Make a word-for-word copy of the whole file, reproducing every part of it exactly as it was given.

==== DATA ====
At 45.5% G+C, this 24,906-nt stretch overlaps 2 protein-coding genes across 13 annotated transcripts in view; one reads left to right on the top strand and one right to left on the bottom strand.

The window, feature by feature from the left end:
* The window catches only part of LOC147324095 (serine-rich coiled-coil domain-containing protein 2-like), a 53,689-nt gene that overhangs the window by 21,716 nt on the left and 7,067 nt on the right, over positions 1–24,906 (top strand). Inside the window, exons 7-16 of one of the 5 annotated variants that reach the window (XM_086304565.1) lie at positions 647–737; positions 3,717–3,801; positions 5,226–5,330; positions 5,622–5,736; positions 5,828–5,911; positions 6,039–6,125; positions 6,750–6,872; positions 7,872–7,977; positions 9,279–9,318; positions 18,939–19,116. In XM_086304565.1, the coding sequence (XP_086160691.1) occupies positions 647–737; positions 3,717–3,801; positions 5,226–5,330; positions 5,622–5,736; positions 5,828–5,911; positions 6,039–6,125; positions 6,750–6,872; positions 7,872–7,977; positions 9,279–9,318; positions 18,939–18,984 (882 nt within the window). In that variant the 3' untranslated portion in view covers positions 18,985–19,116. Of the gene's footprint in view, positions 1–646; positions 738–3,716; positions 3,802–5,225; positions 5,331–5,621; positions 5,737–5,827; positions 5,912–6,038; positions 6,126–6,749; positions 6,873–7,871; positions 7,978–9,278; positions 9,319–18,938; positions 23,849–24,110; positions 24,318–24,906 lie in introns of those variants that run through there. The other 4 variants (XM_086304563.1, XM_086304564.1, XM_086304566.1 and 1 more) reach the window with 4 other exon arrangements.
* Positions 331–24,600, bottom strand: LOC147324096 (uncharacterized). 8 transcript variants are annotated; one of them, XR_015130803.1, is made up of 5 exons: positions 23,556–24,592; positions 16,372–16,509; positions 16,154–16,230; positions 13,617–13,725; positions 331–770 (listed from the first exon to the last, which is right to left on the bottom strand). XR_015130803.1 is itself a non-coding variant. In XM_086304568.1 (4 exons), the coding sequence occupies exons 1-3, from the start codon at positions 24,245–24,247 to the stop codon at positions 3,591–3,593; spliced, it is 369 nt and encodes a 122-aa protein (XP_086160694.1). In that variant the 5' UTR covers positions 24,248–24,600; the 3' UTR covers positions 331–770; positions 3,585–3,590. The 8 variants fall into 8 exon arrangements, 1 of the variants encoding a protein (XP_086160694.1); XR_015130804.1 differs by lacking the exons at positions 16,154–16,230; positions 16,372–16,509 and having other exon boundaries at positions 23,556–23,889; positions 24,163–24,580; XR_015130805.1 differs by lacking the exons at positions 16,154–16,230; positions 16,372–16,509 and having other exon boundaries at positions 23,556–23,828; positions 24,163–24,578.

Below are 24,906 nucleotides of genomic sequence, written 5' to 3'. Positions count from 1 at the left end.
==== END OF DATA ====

At 45.5% G+C, this 24,906-nt stretch overlaps 2 protein-coding genes across 13 annotated transcripts in view; one reads left to right on the top strand and one right to left on the bottom strand.

The window, feature by feature from the left end:
* The window catches only part of LOC147324095 (serine-rich coiled-coil domain-containing protein 2-like), a 53,689-nt gene that overhangs the window by 21,716 nt on the left and 7,067 nt on the right, over positions 1–24,906 (top strand). Inside the window, exons 7-16 of one of the 5 annotated variants that reach the window (XM_086304565.1) lie at positions 647–737; positions 3,717–3,801; positions 5,226–5,330; positions 5,622–5,736; positions 5,828–5,911; positions 6,039–6,125; positions 6,750–6,872; positions 7,872–7,977; positions 9,279–9,318; positions 18,939–19,116. In XM_086304565.1, the coding sequence (XP_086160691.1) occupies positions 647–737; positions 3,717–3,801; positions 5,226–5,330; positions 5,622–5,736; positions 5,828–5,911; positions 6,039–6,125; positions 6,750–6,872; positions 7,872–7,977; positions 9,279–9,318; positions 18,939–18,984 (882 nt within the window). In that variant the 3' untranslated portion in view covers positions 18,985–19,116. Of the gene's footprint in view, positions 1–646; positions 738–3,716; positions 3,802–5,225; positions 5,331–5,621; positions 5,737–5,827; positions 5,912–6,038; positions 6,126–6,749; positions 6,873–7,871; positions 7,978–9,278; positions 9,319–18,938; positions 23,849–24,110; positions 24,318–24,906 lie in introns of those variants that run through there. The other 4 variants (XM_086304563.1, XM_086304564.1, XM_086304566.1 and 1 more) reach the window with 4 other exon arrangements.
* Positions 331–24,600, bottom strand: LOC147324096 (uncharacterized). 8 transcript variants are annotated; one of them, XR_015130803.1, is made up of 5 exons: positions 23,556–24,592; positions 16,372–16,509; positions 16,154–16,230; positions 13,617–13,725; positions 331–770 (listed from the first exon to the last, which is right to left on the bottom strand). XR_015130803.1 is itself a non-coding variant. In XM_086304568.1 (4 exons), the coding sequence occupies exons 1-3, from the start codon at positions 24,245–24,247 to the stop codon at positions 3,591–3,593; spliced, it is 369 nt and encodes a 122-aa protein (XP_086160694.1). In that variant the 5' UTR covers positions 24,248–24,600; the 3' UTR covers positions 331–770; positions 3,585–3,590. The 8 variants fall into 8 exon arrangements, 1 of the variants encoding a protein (XP_086160694.1); XR_015130804.1 differs by lacking the exons at positions 16,154–16,230; positions 16,372–16,509 and having other exon boundaries at positions 23,556–23,889; positions 24,163–24,580; XR_015130805.1 differs by lacking the exons at positions 16,154–16,230; positions 16,372–16,509 and having other exon boundaries at positions 23,556–23,828; positions 24,163–24,578.

Below are 24,906 nucleotides of genomic sequence, written 5' to 3'. Positions count from 1 at the left end.